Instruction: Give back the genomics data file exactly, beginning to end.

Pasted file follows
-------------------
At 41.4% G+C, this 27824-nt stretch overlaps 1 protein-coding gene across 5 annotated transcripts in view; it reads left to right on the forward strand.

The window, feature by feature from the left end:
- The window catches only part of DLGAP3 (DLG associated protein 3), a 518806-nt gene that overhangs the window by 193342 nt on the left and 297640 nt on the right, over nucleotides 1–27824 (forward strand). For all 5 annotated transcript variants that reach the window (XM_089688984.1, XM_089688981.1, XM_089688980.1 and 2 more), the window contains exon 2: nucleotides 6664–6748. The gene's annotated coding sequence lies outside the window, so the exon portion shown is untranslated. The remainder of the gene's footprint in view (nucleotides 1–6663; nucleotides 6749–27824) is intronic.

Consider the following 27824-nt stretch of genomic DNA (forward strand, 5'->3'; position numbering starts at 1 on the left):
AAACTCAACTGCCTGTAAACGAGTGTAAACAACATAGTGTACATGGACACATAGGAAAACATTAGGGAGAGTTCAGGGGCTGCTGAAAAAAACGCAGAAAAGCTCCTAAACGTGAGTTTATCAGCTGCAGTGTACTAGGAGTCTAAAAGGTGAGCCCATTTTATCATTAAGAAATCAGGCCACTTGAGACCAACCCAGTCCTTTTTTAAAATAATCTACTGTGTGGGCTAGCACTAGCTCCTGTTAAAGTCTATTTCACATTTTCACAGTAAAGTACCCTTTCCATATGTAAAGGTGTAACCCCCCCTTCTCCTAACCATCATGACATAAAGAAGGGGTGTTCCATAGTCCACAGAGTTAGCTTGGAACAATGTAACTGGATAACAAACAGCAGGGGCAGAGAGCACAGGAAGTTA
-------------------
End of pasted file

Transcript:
At 41.4% G+C, this 27824-nt stretch overlaps 1 protein-coding gene across 5 annotated transcripts in view; it reads left to right on the forward strand.

The window, feature by feature from the left end:
- The window catches only part of DLGAP3 (DLG associated protein 3), a 518806-nt gene that overhangs the window by 193342 nt on the left and 297640 nt on the right, over nucleotides 1–27824 (forward strand). For all 5 annotated transcript variants that reach the window (XM_089688984.1, XM_089688981.1, XM_089688980.1 and 2 more), the window contains exon 2: nucleotides 6664–6748. The gene's annotated coding sequence lies outside the window, so the exon portion shown is untranslated. The remainder of the gene's footprint in view (nucleotides 1–6663; nucleotides 6749–27824) is intronic.

Consider the following 27824-nt stretch of genomic DNA (forward strand, 5'->3'; position numbering starts at 1 on the left):
AAACTCAACTGCCTGTAAACGAGTGTAAACAACATAGTGTACATGGACACATAGGAAAACATTAGGGAGAGTTCAGGGGCTGCTGAAAAAAACGCAGAAAAGCTCCTAAACGTGAGTTTATCAGCTGCAGTGTACTAGGAGTCTAAAAGGTGAGCCCATTTTATCATTAAGAAATCAGGCCACTTGAGACCAACCCAGTCCTTTTTTAAAATAATCTACTGTGTGGGCTAGCACTAGCTCCTGTTAAAGTCTATTTCACATTTTCACAGTAAAGTACCCTTTCCATATGTAAAGGTGTAACCCCCCCTTCTCCTAACCATCATGACATAAAGAAGGGGTGTTCCATAGTCCACAGAGTTAGCTTGGAACAATGTAACTGGATAACAAACAGCAGGGGCAGAGAGCACAGGAAGTTA